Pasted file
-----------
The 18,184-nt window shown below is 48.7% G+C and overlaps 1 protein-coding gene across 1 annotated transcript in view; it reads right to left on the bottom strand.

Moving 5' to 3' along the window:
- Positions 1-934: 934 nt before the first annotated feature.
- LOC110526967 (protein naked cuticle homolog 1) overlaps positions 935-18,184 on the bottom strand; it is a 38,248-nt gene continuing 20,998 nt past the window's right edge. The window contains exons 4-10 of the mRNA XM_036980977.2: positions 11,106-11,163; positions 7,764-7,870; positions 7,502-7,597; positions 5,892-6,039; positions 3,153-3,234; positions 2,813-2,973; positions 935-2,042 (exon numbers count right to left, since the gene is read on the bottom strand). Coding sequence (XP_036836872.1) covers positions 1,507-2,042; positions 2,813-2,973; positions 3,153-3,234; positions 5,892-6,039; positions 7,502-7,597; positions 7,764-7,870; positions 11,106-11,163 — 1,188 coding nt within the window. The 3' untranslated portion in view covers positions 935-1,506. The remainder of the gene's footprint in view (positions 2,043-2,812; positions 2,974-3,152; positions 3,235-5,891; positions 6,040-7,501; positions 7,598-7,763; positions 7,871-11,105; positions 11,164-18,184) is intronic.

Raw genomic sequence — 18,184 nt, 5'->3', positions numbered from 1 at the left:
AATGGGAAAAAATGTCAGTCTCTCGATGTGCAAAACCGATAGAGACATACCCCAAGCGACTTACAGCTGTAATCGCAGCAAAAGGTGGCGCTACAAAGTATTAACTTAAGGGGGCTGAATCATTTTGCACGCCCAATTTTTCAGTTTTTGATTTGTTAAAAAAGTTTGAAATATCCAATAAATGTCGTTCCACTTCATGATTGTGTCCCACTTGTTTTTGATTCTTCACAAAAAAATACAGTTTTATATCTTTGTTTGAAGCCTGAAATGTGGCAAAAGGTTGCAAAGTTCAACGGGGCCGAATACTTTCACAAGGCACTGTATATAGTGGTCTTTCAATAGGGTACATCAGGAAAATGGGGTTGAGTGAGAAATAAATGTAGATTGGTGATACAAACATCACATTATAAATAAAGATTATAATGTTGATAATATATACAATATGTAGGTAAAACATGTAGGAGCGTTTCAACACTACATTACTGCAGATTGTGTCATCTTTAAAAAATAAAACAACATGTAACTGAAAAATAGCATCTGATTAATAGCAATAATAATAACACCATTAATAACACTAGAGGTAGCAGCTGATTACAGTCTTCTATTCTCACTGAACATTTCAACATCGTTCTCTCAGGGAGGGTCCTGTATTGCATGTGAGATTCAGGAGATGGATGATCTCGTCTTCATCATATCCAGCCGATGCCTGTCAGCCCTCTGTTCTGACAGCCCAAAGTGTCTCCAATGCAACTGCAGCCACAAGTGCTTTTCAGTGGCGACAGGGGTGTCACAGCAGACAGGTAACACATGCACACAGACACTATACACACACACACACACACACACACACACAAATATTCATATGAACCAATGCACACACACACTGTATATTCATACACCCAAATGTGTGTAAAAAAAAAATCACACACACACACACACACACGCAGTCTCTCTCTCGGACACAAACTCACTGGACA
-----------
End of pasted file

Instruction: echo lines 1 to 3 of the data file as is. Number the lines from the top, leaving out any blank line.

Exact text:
The 18,184-nt window shown below is 48.7% G+C and overlaps 1 protein-coding gene across 1 annotated transcript in view; it reads right to left on the bottom strand.

Moving 5' to 3' along the window:
- Positions 1-934: 934 nt before the first annotated feature.